Coronavirus (COVID-19) tally as compiled by Johns Hopkins University. (Previous numbers in parentheses.)
Total U.S. confirmed cases: 28,832,196 (28,763,373)
Total U.S. deaths: 520,518 (518,530)
Total global cases: 115,781,179 (115,331,329)
Total global deaths: 2,572,353 (2,562,739)
Gallup: Most Americans think the worst is over
We’re a year into the coronavirus (COVID-19) pandemic and millions of people are getting vaccinations. That’s leading Americans to have an increasingly sunny outlook. For the first time in the Gallup Poll’s trend, a majority of Americans -- 60 percent -- say the situation is getting better.
“This record-high optimism likely reflects the steep decline in new COVID-19 cases in the U.S. in late January and early February,” the polling organization said in a statement.
Gallup said it had previously found a strong relationship between changes in coronavirus infection rates and Americans' assessment of the situation. When the percentage of new COVID-19 cases spiked in the summer and fall, majorities of Americans said the situation was getting worse.
‘Light at the end of the tunnel’
Dr. Anthony Fauci is one of those optimistic Americans. The director of the National Institute for Allergy and Infectious Disease (NIAID) told WTOP Radio in Washington, DC that it’s important for Americans to know that the pandemic will end.
“I want them to know that there is light at the end of the tunnel, particularly that we have multiple, highly efficacious vaccines,” he said in an interview.
Fauci said he’s basing a lot of his optimism on the fact that there are now three COVID-19 vaccines in the U.S., from Pfizer, Moderna, and Johnson & Johnson. Fauci said you should take any of those vaccines as soon as they’re available.
Job market showed new signs of life in February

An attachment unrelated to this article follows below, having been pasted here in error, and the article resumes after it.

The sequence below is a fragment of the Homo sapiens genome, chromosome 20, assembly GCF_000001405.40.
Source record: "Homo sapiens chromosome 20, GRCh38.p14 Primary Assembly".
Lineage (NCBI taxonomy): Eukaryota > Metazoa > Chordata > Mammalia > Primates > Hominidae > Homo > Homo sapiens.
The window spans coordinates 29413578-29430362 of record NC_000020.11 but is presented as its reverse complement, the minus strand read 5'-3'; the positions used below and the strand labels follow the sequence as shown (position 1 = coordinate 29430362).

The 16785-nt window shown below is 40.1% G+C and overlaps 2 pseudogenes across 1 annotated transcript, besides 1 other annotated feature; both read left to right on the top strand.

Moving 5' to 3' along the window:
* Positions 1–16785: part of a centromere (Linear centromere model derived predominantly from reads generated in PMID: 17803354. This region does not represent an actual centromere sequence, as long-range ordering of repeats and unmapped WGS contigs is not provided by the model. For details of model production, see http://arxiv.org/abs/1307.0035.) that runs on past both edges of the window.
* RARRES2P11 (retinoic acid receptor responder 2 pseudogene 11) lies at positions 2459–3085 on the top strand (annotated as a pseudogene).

The nation’s economy produced 379,000 jobs in February, and the labor market showed new signs of life. The Labor Department reports that the nation’s unemployment rate was little changed at 6.2 percent.
Most of the new jobs occurred in industries that are expected to reopen this spring as the pandemic finally begins to ebb. Most of the job gains occurred in leisure and hospitality, with smaller gains in temporary help services, health care and social assistance, retail trade, and manufacturing.
Employment declined in state and local government education, construction, and mining.
When can you expect that $1,400 stimulus payment?
At this point, it seems clear that Congress will pass and President Biden will sign a $1.9 trillion stimulus bill. The Senate got past a key procedural hurdle Thursday and could pass the measure over the weekend.
Because of changes made in the Senate, including a reduction in the extra jobless benefit, the measure has to go back to the House for some tweaking. However, lawmakers are still confident they can pass it by March 14, when enhanced unemployment benefits expire.
That means the Internal revenue (IRS) could start sending out payments to Americans before the end of the month.
Wells Fargo pays employees to get a shot
Wells Fargo is the latest big bank to offer employees paid time off to get a COVID-19 vaccination. The bank will give employees up to eight hours of paid time off beginning March 8 to encourage everyone who is eligible to get COVID-19 vaccines.
“While we understand that choosing to be vaccinated is a personal decision, we encourage you to consider getting the vaccine when it’s available to you,” the bank said in a memo to employees.
Wells Fargo joins JPMorgan Chase, Bank of America, and Citigroup in making the offer. A number of the nation’s retailers are also paying employees to get vaccinated.
Around the nation
Minnesota: The Minnesota Vikings have turned over their Eagan practice facility to the state to administer vaccinations today. An expected 13,400 state residents are expected to receive the shots before the day is over.
Ohio: Gov. Mike Dewine says he is not ready to lift the state’s mask mandate, as Texas and some other states have, but he has said what it will take to move in that direction. DeWine says that when Ohio gets down to 50 coronavirus cases per 100,000 people for two weeks, all health orders will come off.
Virginia: It’s not a ranking where you want to be dead last. A new WalletHub study ranked the Commonwealth of Virginia in fifty-first place when it comes to how well the state has handled the pandemic and how many people are being vaccinated.